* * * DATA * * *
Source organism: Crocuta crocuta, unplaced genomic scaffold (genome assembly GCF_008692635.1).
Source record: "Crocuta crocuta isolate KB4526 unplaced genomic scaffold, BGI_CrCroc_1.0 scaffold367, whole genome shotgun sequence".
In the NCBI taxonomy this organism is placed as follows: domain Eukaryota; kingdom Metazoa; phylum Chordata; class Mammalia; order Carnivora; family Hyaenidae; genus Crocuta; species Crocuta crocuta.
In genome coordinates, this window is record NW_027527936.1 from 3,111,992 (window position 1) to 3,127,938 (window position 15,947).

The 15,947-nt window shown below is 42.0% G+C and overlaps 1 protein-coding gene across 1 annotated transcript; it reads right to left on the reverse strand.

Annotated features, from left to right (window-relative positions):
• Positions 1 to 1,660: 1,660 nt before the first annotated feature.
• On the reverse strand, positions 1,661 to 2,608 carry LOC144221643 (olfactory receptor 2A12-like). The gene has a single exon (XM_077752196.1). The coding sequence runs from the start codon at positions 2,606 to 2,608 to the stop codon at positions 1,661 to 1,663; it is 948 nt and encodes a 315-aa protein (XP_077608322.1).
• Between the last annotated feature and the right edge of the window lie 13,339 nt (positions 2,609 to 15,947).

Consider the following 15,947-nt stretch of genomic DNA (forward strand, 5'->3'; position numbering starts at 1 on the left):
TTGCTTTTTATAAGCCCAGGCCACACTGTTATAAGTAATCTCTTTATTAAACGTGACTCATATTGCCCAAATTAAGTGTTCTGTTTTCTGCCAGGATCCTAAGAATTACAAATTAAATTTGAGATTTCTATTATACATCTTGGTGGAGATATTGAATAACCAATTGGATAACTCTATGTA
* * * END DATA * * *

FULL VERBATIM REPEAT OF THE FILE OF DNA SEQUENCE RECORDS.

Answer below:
Source organism: Crocuta crocuta, unplaced genomic scaffold (genome assembly GCF_008692635.1).
Source record: "Crocuta crocuta isolate KB4526 unplaced genomic scaffold, BGI_CrCroc_1.0 scaffold367, whole genome shotgun sequence".
In the NCBI taxonomy this organism is placed as follows: domain Eukaryota; kingdom Metazoa; phylum Chordata; class Mammalia; order Carnivora; family Hyaenidae; genus Crocuta; species Crocuta crocuta.
In genome coordinates, this window is record NW_027527936.1 from 3,111,992 (window position 1) to 3,127,938 (window position 15,947).

The 15,947-nt window shown below is 42.0% G+C and overlaps 1 protein-coding gene across 1 annotated transcript; it reads right to left on the reverse strand.

Annotated features, from left to right (window-relative positions):
• Positions 1 to 1,660: 1,660 nt before the first annotated feature.
• On the reverse strand, positions 1,661 to 2,608 carry LOC144221643 (olfactory receptor 2A12-like). The gene has a single exon (XM_077752196.1). The coding sequence runs from the start codon at positions 2,606 to 2,608 to the stop codon at positions 1,661 to 1,663; it is 948 nt and encodes a 315-aa protein (XP_077608322.1).
• Between the last annotated feature and the right edge of the window lie 13,339 nt (positions 2,609 to 15,947).

Consider the following 15,947-nt stretch of genomic DNA (forward strand, 5'->3'; position numbering starts at 1 on the left):
TTGCTTTTTATAAGCCCAGGCCACACTGTTATAAGTAATCTCTTTATTAAACGTGACTCATATTGCCCAAATTAAGTGTTCTGTTTTCTGCCAGGATCCTAAGAATTACAAATTAAATTTGAGATTTCTATTATACATCTTGGTGGAGATATTGAATAACCAATTGGATAACTCTATGTA